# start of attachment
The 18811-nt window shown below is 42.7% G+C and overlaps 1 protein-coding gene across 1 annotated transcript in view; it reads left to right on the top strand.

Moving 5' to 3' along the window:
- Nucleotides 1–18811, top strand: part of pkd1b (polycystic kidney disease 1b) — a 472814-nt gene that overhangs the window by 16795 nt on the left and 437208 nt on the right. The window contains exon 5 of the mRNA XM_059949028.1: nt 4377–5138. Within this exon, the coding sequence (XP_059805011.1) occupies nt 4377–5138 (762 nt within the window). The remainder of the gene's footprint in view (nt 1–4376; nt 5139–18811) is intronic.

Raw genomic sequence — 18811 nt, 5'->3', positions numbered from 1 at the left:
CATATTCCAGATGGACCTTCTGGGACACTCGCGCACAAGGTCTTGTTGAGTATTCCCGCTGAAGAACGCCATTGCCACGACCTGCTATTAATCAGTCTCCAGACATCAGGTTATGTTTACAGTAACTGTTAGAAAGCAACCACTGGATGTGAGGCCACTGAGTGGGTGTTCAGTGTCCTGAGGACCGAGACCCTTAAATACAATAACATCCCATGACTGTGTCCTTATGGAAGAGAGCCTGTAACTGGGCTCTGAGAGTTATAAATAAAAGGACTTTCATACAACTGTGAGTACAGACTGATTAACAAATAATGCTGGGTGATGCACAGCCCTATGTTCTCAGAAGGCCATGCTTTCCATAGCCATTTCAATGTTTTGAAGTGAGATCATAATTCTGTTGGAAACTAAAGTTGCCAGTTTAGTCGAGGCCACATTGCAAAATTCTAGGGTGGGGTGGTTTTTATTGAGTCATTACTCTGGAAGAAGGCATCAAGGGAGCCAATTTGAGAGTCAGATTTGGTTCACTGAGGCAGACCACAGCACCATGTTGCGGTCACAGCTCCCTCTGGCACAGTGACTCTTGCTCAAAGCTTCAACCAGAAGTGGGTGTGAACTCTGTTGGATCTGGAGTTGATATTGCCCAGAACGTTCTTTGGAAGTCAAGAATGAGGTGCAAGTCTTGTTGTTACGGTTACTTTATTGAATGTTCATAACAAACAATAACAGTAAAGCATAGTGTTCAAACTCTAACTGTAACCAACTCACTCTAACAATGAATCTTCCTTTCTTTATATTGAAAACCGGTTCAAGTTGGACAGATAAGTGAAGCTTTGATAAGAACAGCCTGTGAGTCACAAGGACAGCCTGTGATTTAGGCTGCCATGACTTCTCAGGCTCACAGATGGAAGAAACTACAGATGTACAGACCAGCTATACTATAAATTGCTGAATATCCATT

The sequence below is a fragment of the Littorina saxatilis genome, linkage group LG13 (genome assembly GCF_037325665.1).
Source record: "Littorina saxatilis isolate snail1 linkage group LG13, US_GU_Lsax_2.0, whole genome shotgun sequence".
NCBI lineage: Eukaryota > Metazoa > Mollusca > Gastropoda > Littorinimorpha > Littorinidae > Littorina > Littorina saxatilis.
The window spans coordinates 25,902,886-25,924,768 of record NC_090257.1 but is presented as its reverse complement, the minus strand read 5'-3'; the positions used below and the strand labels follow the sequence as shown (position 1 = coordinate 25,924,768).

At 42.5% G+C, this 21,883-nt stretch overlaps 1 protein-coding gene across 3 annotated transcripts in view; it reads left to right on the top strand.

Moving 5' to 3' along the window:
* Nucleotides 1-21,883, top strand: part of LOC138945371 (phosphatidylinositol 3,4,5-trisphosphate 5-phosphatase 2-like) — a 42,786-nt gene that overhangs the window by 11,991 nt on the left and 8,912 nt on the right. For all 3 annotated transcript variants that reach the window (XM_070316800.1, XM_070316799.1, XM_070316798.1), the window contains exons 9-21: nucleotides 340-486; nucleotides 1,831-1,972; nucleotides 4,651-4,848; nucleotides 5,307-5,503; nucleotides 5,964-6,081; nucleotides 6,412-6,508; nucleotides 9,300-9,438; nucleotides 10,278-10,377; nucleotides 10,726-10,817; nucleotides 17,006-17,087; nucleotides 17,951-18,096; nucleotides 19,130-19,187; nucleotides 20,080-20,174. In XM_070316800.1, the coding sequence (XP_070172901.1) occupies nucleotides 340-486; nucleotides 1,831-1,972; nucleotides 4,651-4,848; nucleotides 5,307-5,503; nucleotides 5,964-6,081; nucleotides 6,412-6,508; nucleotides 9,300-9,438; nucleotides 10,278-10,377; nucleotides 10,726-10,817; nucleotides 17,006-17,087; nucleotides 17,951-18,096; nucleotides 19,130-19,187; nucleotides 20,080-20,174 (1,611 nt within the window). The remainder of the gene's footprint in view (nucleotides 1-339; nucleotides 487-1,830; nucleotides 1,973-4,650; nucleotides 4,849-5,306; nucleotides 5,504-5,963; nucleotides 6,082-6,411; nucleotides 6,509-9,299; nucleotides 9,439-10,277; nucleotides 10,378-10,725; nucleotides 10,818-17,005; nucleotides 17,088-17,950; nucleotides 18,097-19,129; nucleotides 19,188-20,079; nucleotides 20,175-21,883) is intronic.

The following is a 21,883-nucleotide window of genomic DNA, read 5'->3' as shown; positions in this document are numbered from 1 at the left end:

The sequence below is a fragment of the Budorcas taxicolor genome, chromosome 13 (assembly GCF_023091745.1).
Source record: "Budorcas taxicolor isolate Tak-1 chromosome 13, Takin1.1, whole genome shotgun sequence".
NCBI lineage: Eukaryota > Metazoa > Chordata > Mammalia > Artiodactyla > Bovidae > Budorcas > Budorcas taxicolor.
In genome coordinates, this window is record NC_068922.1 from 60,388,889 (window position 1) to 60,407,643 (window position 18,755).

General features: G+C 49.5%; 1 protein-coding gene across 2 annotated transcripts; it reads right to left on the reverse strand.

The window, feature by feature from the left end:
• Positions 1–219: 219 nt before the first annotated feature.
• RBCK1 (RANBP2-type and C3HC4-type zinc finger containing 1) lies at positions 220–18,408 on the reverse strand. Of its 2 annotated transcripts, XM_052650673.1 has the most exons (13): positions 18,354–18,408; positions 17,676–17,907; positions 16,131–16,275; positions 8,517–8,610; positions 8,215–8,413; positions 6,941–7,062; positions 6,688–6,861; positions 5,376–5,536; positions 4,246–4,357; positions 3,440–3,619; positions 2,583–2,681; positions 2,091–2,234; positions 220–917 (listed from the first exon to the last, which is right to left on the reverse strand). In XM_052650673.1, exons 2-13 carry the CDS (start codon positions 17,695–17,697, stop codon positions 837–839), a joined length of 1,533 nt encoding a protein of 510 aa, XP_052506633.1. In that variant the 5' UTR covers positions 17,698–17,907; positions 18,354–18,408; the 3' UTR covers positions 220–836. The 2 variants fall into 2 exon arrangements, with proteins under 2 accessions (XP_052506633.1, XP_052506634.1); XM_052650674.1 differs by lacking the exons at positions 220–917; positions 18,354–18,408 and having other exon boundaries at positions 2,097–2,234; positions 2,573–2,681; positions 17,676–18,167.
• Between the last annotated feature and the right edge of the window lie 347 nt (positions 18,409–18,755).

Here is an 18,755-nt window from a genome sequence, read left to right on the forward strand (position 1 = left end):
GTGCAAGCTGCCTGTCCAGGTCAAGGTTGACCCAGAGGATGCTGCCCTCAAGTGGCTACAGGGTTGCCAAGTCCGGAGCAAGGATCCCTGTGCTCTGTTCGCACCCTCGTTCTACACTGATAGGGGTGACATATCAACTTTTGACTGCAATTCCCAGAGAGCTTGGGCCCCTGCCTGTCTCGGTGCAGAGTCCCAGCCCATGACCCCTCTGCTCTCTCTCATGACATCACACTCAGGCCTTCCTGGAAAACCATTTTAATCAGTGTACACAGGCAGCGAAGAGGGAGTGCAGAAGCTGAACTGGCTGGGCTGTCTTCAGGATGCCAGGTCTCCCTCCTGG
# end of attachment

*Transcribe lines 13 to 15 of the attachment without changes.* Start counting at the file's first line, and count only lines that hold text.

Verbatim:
The following is a 21,883-nucleotide window of genomic DNA, read 5'->3' as shown; positions in this document are numbered from 1 at the left end:

The sequence below is a fragment of the Budorcas taxicolor genome, chromosome 13 (assembly GCF_023091745.1).
Source record: "Budorcas taxicolor isolate Tak-1 chromosome 13, Takin1.1, whole genome shotgun sequence".